March 3, 2014 / 3:40 PM / 5 years ago

Spanish ex-banker Blesa questioned by judge in mis-selling case

MADRID, March 3 (Reuters) - The ex-head of one of Spain’s biggest troubled banks was questioned by a judge behind closed doors on Monday over the sale of billions of euros in risky investments to small savers, who then lost most of their money as the financial crisis unfolded.

High Court Examining Magistrate Fernando Andreu is investigating whether Miguel Blesa, ex-chairman of Caja Madrid, and other executives, duped savers into buying hybrid securities known as preference shares, sold as part of efforts to boost the bank’s capital and cover up solvency problems.

Some 300,000 clients of Caja Madrid and another lender Bancaja lost their savings in the preference shares debacle. Bancaja and Caja Madrid were merged in 2010 with five other savings banks to form Bankia, which became Spain’s biggest bailed-out bank.

About 100 protesters demanding Blesa be put on trial shouted and waved signs outside the High Court as the former banker entered for the hearing, which was closed to the public but was attended by lawyers for all involved parties.

The session comes after Judge Andreu had on Feb. 4 called Blesa and 14 other former Bancaja and Caja Madrid executives and board members for questioning at a series of hearings this week.

The judge has not brought formal charges against Blesa or other executives but has said there is evidence of possible crimes in one of the biggest probes stemming from a banking crisis that almost pushed Spain into a historic debt default.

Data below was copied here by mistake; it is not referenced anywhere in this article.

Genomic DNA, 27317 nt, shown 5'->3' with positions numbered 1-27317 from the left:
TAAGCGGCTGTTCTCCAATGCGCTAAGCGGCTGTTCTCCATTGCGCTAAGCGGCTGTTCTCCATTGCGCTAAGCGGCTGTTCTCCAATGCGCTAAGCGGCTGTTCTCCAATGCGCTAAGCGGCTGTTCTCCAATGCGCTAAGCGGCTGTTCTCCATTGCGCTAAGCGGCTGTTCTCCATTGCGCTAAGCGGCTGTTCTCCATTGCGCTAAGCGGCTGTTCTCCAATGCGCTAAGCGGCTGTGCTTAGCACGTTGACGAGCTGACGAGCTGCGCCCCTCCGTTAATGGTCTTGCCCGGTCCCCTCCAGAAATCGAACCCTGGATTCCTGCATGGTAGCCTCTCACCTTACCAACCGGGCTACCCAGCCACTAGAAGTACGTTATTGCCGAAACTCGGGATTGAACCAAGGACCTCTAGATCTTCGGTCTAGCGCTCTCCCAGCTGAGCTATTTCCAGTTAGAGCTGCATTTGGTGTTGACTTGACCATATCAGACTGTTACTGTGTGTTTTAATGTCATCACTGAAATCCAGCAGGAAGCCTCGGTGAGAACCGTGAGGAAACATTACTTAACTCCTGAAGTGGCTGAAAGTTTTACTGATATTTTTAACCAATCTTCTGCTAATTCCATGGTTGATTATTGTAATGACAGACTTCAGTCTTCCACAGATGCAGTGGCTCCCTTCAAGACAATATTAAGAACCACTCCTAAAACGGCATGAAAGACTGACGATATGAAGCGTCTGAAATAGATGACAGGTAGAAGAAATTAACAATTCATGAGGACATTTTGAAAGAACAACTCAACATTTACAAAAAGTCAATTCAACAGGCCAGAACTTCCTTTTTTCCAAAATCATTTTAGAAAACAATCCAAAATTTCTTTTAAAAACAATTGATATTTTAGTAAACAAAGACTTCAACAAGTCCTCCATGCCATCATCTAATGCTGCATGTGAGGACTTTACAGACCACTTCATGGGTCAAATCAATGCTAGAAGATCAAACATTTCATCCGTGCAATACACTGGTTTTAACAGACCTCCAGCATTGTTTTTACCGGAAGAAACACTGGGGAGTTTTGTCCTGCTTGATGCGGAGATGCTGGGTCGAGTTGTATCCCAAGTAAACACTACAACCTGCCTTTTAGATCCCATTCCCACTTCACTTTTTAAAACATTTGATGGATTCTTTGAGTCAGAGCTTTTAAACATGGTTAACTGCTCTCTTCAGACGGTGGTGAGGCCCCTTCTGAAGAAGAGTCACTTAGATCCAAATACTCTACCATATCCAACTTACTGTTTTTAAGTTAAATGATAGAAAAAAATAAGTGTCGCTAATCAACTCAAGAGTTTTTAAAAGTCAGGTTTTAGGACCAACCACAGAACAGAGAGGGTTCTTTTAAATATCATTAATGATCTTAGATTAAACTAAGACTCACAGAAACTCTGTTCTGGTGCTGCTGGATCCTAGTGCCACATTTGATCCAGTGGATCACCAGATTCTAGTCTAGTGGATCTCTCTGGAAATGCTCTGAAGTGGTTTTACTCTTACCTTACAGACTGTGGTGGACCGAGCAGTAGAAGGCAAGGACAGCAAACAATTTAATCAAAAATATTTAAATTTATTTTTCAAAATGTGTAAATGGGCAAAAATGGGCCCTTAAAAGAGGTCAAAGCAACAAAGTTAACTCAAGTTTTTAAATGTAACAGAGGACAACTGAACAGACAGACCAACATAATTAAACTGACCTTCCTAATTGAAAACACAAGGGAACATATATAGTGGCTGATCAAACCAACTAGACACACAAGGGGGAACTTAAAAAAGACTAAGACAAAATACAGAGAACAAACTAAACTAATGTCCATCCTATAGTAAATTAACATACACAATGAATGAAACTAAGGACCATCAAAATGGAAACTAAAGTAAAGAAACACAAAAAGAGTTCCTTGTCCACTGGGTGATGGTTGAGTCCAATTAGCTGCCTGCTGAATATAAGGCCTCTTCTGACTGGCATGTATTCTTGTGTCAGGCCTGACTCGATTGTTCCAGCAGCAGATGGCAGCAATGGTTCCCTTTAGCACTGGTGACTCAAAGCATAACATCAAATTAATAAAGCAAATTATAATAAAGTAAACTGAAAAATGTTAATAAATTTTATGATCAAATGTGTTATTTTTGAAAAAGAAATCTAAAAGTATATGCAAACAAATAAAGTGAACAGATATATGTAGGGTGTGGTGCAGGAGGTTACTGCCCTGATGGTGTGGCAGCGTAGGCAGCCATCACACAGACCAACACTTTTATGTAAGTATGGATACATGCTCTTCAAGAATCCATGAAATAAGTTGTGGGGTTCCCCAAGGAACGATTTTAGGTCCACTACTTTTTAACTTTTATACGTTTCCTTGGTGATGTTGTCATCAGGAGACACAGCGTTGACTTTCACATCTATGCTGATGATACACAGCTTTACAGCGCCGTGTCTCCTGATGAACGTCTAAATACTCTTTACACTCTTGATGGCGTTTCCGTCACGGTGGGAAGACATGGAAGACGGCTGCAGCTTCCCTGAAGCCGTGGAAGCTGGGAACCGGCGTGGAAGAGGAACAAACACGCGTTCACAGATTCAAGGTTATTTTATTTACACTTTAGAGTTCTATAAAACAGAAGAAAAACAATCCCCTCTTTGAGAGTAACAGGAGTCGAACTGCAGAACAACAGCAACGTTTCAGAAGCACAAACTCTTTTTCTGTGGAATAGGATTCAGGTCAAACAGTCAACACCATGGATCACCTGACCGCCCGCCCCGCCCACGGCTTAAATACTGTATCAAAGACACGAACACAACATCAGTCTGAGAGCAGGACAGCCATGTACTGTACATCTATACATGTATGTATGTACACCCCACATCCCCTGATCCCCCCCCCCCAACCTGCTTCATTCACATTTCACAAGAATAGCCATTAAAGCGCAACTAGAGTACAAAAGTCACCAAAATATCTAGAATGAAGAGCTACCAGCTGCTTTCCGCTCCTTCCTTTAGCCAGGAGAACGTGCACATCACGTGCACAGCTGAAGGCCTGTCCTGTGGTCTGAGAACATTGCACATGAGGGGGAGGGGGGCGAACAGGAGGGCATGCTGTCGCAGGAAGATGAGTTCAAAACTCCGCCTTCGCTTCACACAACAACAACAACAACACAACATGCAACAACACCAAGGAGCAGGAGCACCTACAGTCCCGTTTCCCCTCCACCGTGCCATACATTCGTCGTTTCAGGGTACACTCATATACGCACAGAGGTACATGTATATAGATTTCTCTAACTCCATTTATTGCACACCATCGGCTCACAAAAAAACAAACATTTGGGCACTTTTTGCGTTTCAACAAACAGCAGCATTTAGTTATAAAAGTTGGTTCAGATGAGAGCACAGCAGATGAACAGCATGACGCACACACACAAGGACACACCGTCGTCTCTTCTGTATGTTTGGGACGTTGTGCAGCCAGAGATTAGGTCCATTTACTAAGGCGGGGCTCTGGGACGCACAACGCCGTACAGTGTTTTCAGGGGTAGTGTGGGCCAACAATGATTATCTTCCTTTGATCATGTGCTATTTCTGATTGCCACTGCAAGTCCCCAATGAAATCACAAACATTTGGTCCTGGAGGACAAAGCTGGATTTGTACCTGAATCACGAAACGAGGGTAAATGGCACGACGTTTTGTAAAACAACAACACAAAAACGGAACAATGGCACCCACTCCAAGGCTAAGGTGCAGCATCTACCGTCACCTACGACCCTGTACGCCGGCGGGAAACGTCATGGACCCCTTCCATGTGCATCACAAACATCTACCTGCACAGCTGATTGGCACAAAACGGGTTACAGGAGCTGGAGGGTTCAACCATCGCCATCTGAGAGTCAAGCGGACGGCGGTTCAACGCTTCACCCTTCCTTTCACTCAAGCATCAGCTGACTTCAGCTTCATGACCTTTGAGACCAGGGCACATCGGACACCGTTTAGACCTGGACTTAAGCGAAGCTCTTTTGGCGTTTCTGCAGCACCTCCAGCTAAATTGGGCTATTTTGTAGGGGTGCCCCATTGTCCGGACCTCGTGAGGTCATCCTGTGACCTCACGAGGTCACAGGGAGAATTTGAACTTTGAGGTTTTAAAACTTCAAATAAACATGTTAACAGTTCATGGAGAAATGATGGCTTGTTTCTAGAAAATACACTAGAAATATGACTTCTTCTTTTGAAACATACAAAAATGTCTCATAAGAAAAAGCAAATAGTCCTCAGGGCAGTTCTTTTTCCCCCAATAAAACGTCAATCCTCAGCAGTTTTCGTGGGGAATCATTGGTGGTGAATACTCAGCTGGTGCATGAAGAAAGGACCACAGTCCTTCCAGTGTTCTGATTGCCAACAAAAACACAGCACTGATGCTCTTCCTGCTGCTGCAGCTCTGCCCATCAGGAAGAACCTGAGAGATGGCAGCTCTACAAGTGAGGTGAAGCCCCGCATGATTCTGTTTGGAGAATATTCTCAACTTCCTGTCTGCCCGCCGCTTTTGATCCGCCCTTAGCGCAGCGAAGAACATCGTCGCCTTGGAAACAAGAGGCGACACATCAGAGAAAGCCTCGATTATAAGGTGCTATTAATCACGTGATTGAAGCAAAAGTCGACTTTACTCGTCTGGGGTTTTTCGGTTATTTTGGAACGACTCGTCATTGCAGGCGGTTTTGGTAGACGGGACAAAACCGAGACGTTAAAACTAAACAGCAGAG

The court made no comment on Monday’s hearing and Blesa’s attorney declined comment. Blesa, 66, has said he is innocent and that all financial instruments sold by Caja Madrid were approved by regulators.


Blesa - also under judicial investigation in two other cases, Caja Madrid’s controversial, loss-making acquisition of City National Bank of Florida in 2008 and for allegedly giving preferential terms on loans to a fellow member of the Caja Madrid board of directors - has become a focal point for Spanish anger towards the banking sector.

Tens of thousands of Caja Madrid preference share investors lost money in the 41 billion euros ($56.6 billion) taxpayer-funded bailout of banks undermined by a crash in the property market to which they had lent heavily.

Under the terms of the Europe-backed rescue, the value of the preference shares was cut by up to 70 percent.

Consumer groups, political parties and the Spanish ombudsman’s office have accused Caja Madrid and other banks of persuading unsophisticated investors to put their savings into the preference shares without explaining the risks involved.

In the earlier years of Spain’s financial crisis, in 2008-2009, before it was clear how badly the banks were ailing, they had sold billions of euros of preference shares as a way of converting customers’ deposits into capital, which made the banks appear more solvent.

Blesa was in charge when most of Caja Madrid’s preference shares were sold in 2008 and 2009.

The investigation could last for months before the judge decides whether to bring formal charges and put Blesa or any of the other Caja Madrid or Bancaja bankers on trial.

The government has given some smaller investors a chance to get their funds back if they can prove they were mis-sold the preference shares. Elderly people, disabled people and children are among those bringing claims against banks saying they were misled. ($1 = 0.7240 euros) (Editing by Julien Toyer and David Holmes)

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